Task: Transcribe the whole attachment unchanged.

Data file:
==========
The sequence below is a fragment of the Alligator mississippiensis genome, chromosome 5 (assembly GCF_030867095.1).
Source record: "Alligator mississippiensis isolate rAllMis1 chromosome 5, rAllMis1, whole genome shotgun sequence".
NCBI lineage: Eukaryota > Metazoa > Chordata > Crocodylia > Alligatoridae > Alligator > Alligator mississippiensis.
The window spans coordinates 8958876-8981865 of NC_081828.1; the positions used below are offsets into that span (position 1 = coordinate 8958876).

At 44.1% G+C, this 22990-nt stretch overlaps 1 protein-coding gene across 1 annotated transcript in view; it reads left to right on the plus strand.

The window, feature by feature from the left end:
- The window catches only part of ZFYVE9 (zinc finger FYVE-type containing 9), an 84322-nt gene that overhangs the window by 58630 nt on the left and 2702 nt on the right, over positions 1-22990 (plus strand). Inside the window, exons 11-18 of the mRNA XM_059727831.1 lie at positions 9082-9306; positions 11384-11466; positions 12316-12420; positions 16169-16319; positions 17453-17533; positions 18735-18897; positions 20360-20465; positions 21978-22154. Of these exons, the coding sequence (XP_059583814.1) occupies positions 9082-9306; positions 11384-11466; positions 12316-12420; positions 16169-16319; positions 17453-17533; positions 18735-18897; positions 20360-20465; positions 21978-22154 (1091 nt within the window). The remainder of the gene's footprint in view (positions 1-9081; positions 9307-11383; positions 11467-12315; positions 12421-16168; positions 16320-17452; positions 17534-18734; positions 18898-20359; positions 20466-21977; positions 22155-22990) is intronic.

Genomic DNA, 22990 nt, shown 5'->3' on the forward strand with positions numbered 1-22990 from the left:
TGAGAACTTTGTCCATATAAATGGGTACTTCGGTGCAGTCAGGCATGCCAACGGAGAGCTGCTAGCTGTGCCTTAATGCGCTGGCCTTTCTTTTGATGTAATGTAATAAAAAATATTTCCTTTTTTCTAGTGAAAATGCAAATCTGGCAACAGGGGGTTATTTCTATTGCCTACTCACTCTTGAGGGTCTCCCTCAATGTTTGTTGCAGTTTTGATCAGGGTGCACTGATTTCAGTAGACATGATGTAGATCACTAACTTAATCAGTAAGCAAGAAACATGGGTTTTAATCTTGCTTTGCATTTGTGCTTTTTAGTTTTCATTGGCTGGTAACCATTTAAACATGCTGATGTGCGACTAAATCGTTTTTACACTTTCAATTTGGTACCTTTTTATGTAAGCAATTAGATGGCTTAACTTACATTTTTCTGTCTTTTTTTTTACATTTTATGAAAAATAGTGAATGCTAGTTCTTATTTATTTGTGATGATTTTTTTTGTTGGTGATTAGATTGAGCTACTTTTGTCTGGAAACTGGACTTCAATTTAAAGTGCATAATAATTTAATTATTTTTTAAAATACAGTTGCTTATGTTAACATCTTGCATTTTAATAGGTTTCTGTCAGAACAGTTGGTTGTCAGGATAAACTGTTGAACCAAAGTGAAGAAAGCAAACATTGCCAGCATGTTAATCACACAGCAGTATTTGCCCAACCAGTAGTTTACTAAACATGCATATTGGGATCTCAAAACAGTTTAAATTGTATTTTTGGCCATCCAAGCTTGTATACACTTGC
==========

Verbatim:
The sequence below is a fragment of the Alligator mississippiensis genome, chromosome 5 (assembly GCF_030867095.1).
Source record: "Alligator mississippiensis isolate rAllMis1 chromosome 5, rAllMis1, whole genome shotgun sequence".
NCBI lineage: Eukaryota > Metazoa > Chordata > Crocodylia > Alligatoridae > Alligator > Alligator mississippiensis.
The window spans coordinates 8958876-8981865 of NC_081828.1; the positions used below are offsets into that span (position 1 = coordinate 8958876).

At 44.1% G+C, this 22990-nt stretch overlaps 1 protein-coding gene across 1 annotated transcript in view; it reads left to right on the plus strand.

The window, feature by feature from the left end:
- The window catches only part of ZFYVE9 (zinc finger FYVE-type containing 9), an 84322-nt gene that overhangs the window by 58630 nt on the left and 2702 nt on the right, over positions 1-22990 (plus strand). Inside the window, exons 11-18 of the mRNA XM_059727831.1 lie at positions 9082-9306; positions 11384-11466; positions 12316-12420; positions 16169-16319; positions 17453-17533; positions 18735-18897; positions 20360-20465; positions 21978-22154. Of these exons, the coding sequence (XP_059583814.1) occupies positions 9082-9306; positions 11384-11466; positions 12316-12420; positions 16169-16319; positions 17453-17533; positions 18735-18897; positions 20360-20465; positions 21978-22154 (1091 nt within the window). The remainder of the gene's footprint in view (positions 1-9081; positions 9307-11383; positions 11467-12315; positions 12421-16168; positions 16320-17452; positions 17534-18734; positions 18898-20359; positions 20466-21977; positions 22155-22990) is intronic.

Genomic DNA, 22990 nt, shown 5'->3' on the forward strand with positions numbered 1-22990 from the left:
TGAGAACTTTGTCCATATAAATGGGTACTTCGGTGCAGTCAGGCATGCCAACGGAGAGCTGCTAGCTGTGCCTTAATGCGCTGGCCTTTCTTTTGATGTAATGTAATAAAAAATATTTCCTTTTTTCTAGTGAAAATGCAAATCTGGCAACAGGGGGTTATTTCTATTGCCTACTCACTCTTGAGGGTCTCCCTCAATGTTTGTTGCAGTTTTGATCAGGGTGCACTGATTTCAGTAGACATGATGTAGATCACTAACTTAATCAGTAAGCAAGAAACATGGGTTTTAATCTTGCTTTGCATTTGTGCTTTTTAGTTTTCATTGGCTGGTAACCATTTAAACATGCTGATGTGCGACTAAATCGTTTTTACACTTTCAATTTGGTACCTTTTTATGTAAGCAATTAGATGGCTTAACTTACATTTTTCTGTCTTTTTTTTTACATTTTATGAAAAATAGTGAATGCTAGTTCTTATTTATTTGTGATGATTTTTTTTGTTGGTGATTAGATTGAGCTACTTTTGTCTGGAAACTGGACTTCAATTTAAAGTGCATAATAATTTAATTATTTTTTAAAATACAGTTGCTTATGTTAACATCTTGCATTTTAATAGGTTTCTGTCAGAACAGTTGGTTGTCAGGATAAACTGTTGAACCAAAGTGAAGAAAGCAAACATTGCCAGCATGTTAATCACACAGCAGTATTTGCCCAACCAGTAGTTTACTAAACATGCATATTGGGATCTCAAAACAGTTTAAATTGTATTTTTGGCCATCCAAGCTTGTATACACTTGC